One such question is, “Does the balance sheet of the population look worse than in the past?” Our research provides the answer. In these terms, the bottom 20 percent of the population has little assets or debts, so there is little to examine. The middle 20 percent has seen a rise in debt, but this level is now well below its peak. Moreover, the net worth of this quintile is also above what it has been in the past, except for the years around the peak of the housing bubble. It would seem, then, that the balance sheet of the population does not look worse than it has in the past.
Over the past five decades, both income and consumption inequality have risen. The level of inequality is much lower for consumption than income, and since 1980, consumption inequality has risen considerably less than income inequality. Income inequality has generally increased episodically, with concentrated spurts in the late 1970s, early 1980s, and in the last several years. And since 2006, though income inequality has been rising, consumption inequality has been falling.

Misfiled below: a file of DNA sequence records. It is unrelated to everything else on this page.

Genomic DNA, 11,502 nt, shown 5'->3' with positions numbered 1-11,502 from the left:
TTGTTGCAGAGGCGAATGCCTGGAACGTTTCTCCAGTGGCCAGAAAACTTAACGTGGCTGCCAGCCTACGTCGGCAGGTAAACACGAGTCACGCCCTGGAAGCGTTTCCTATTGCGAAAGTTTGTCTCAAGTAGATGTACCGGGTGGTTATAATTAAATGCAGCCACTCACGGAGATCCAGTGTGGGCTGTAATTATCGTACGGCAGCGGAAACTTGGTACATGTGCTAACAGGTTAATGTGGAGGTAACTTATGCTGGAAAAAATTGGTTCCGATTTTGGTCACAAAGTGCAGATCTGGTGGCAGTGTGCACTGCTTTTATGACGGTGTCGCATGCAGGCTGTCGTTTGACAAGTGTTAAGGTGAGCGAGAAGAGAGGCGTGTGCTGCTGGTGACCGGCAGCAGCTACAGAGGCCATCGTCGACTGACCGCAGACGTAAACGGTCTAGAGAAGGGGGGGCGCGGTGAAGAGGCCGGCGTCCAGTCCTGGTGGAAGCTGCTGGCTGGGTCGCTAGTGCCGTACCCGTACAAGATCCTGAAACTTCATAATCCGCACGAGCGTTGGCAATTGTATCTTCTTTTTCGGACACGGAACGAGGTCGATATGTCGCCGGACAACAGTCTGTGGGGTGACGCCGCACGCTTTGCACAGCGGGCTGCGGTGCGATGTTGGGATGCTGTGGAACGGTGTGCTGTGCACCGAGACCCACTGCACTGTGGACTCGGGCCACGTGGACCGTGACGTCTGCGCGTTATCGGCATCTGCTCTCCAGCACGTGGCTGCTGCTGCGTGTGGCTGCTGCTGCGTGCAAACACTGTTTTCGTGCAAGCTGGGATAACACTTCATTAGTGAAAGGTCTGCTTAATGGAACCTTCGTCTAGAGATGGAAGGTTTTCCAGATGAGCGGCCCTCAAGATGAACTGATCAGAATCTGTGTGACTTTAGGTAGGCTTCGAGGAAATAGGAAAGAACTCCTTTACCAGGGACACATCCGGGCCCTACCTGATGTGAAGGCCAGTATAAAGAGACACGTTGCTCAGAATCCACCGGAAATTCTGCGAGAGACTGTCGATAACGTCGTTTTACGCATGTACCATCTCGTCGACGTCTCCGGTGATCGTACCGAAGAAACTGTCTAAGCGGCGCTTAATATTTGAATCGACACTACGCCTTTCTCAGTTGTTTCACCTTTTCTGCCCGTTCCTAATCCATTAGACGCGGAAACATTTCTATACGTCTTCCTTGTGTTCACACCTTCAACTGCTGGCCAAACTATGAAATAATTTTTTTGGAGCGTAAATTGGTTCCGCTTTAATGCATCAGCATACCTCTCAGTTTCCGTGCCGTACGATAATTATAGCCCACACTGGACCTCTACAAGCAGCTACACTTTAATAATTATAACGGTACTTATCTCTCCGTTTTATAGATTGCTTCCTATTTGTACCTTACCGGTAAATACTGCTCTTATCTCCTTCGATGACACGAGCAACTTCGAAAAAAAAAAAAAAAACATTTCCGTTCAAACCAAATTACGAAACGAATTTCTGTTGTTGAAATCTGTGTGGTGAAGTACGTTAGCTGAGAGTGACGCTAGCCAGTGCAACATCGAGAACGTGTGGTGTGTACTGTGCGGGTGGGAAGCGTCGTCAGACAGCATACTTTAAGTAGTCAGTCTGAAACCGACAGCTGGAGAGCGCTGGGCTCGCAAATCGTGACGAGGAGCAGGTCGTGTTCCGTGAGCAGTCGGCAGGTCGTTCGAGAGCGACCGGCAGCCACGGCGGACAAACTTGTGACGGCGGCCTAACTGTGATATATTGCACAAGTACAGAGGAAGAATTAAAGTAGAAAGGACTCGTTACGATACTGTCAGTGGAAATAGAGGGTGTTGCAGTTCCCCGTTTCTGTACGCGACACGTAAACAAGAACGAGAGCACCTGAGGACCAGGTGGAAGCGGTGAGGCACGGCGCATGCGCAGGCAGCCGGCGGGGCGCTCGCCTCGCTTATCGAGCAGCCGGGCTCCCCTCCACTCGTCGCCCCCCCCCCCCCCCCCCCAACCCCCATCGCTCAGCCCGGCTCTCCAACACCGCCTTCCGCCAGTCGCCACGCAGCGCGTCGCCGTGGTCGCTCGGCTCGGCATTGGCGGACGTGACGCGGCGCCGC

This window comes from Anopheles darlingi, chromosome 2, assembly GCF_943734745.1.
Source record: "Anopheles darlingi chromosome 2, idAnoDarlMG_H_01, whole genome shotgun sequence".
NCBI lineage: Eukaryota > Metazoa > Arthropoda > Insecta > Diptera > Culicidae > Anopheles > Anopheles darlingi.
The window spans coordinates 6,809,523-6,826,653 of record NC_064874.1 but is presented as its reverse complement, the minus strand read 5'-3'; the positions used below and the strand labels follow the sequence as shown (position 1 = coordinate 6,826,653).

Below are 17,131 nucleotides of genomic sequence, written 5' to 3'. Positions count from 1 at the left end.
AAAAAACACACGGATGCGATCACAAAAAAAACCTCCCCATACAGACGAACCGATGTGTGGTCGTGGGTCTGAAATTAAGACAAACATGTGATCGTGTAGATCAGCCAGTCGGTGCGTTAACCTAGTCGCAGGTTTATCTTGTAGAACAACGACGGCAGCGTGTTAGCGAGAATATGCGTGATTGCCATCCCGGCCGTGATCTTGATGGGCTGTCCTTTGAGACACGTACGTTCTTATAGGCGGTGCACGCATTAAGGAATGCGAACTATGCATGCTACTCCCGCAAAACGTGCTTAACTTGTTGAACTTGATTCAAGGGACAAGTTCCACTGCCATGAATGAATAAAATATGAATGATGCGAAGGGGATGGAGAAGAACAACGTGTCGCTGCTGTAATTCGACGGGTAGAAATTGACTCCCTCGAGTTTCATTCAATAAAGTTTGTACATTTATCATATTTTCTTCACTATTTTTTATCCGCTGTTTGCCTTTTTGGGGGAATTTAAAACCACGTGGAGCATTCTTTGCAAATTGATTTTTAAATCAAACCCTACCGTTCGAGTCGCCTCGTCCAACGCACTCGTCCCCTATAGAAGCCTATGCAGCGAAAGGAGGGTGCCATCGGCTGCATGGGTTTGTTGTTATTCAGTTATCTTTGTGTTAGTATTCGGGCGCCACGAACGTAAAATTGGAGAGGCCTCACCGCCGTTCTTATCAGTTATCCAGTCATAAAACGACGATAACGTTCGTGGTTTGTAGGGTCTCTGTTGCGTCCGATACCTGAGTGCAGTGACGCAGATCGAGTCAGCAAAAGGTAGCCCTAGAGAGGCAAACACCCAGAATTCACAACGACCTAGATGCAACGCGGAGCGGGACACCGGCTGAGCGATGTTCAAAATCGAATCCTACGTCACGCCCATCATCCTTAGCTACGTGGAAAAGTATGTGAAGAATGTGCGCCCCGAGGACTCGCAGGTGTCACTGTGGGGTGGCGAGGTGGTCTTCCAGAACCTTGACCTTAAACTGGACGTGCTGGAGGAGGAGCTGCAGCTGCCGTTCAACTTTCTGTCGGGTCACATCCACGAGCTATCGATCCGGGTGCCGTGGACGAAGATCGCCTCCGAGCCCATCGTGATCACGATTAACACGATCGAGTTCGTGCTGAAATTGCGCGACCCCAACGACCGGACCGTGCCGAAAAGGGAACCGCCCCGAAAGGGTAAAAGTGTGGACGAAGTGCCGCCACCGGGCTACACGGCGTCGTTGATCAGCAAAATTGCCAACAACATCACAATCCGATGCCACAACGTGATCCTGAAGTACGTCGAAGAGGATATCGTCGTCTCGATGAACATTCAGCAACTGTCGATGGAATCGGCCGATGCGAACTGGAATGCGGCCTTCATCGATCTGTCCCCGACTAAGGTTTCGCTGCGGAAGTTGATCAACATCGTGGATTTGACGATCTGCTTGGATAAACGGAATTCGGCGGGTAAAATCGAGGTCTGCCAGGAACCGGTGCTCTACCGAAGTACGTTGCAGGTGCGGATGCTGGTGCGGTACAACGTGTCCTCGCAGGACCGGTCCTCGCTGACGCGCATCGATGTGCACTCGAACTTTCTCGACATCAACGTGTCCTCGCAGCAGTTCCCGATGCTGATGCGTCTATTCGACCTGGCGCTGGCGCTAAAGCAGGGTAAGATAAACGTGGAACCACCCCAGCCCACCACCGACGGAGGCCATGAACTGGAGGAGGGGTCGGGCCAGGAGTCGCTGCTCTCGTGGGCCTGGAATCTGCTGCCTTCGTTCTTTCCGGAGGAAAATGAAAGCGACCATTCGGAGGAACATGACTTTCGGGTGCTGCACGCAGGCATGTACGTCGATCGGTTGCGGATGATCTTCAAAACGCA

The causes of these differences are somewhat unclear. Demographic changes can account for some of the changes in consumption and income inequality, particularly in the 1980s, but account for few of the changes overall. The quality of the income data at the bottom may also explain some of the differences. Changes in asset prices could play the biggest role in explaining the difference, at least in recent years.
As for inequality being the defining issue of our time, our research indicates that when looking at inequality from a more holistic perspective, and when measurement tools are thoroughly analyzed, there may be more facets to inequality than commonly considered. While there is evidence of income inequality increasing over the past five decades, the increase has only partially affected consumption inequality, which is where policy-makers should concentrate their efforts.
Taken from the Economics21 issue brief, Income Inequality in America: Myths and Facts.
Bruce Meyer is the McCormick Foundation Professor at the Harris School of Public Policy Studies at the University of Chicago.